20.Nov.2017 About Us | Contact Us | Terms & Conditions
Search Articles

Home











REVIEW: THE SECRET LIFE OF BEES

 

By K.L John

 

Wednesday, December 17, 2008.

 

This is a very thought-provoking and moving tale of love 'in a hateful time.'  The time is after the signing of the Civil Rights Act which granted African-Americans the right to vote, but in the immediate aftermath made little difference to their lives.  As the Boatwright sisters’ drama plays out, the struggle to hold onto one's humanity in a society determined to deny it is depicted sometimes beautifully, sometimes painfully.

 

With a stellar cast of actors, Queen Latifah, Jennifer Hudson, Dakota Fanning, Alicia Keys and homegrown Sophie Okenedo representing a multi-faceted exploration of womanhood, the Secret Life of Bees is also arguably about the lives of black people which white people don’t see. 

 

In this respect, the film is thematically reminiscent of Douglas Sirk’s Imitation of Life, or even Rebecca Wells’ book The Divine Secrets of the Ya-Ya Sisterhood.  As in Secret Life, the main characters in these stories are white, but a crucial part of the character’s arc involves a realisation that black people are whole and complete human beings.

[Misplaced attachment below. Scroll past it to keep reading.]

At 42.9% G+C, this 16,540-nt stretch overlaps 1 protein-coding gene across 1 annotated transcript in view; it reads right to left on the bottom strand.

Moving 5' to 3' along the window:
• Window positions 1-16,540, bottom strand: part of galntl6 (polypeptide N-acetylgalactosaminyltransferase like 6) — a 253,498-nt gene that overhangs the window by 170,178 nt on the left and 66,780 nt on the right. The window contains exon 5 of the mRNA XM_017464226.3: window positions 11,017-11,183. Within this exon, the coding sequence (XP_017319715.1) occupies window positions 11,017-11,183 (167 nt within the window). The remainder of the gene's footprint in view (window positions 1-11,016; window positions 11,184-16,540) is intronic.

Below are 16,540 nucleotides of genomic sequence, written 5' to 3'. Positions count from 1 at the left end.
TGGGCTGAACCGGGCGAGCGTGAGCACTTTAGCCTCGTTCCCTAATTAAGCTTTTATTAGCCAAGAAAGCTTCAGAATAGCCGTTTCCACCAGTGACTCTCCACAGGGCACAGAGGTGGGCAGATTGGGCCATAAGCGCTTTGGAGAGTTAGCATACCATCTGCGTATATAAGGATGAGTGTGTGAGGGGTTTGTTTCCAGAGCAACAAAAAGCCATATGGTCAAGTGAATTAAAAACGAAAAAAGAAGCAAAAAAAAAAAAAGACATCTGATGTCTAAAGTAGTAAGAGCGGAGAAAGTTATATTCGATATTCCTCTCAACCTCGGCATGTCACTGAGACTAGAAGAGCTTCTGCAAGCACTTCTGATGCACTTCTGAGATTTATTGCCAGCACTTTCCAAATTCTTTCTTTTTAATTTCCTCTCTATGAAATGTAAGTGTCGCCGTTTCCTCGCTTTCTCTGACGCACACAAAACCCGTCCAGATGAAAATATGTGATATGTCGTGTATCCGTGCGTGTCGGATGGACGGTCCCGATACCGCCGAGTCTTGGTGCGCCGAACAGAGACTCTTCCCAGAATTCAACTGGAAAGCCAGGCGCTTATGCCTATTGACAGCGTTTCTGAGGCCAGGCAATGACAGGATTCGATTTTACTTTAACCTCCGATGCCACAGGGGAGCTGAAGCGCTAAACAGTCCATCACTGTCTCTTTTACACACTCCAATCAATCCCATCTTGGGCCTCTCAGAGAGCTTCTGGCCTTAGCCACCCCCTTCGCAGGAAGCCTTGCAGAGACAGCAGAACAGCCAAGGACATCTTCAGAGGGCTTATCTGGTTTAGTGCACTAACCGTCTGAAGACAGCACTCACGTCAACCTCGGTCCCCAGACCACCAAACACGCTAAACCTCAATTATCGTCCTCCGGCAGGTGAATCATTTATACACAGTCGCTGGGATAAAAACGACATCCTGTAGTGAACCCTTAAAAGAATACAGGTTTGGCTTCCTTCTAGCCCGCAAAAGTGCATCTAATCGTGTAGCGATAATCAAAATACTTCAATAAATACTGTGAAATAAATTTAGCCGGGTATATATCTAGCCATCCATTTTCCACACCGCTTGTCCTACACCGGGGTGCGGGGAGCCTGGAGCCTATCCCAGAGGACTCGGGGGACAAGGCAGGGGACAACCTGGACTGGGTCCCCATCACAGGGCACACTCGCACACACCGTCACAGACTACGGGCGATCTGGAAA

Sadly, this is radical thinking.  In a (past?) world where black people are oppressed into roles of servitude and subservience, the revelation of a world unknown to the white people they work for, is almost revolutionary.  A place where heads may be held high, voices are loud, love is not tainted with paternalism, and raucous laughter is in abundance – where great fun is had and white folk aren’t invited. 

 

We see this in Secret Life when Rosaleen and Lily turn up on the Boatwright doorstep desperate for work.  Marginal to the wider life of the town, the Boatwrights live independently and contentedly, running a business and creating their own community which Lily and Rosaleen join tentatively, and on very different terms. 

 

The Secret Life of Bees offers a refreshingly frank look at race relations in 1960s America and probes us to look at them now; who would have thought Dakota Fanning's first screen kiss would be with a black dude? An excellent follow-up to Love & Basketball from an exciting director, this is not to be missed.  

 

The Secret Life of Bees is out now.

 

© 2008

 

K.L John is the our Francophone correspondent and can be reached at kljohn@thenewblackmagazine.com

 

 

  Send to a friend  |   View/Hide Comments (0)   |     Print

2017 All Rights Reserved: The New Black Magazine | Terms & Conditions
Back to Home Page nb: People and Politics Books & Literature nb: Arts & Media nb: Business & Careers Education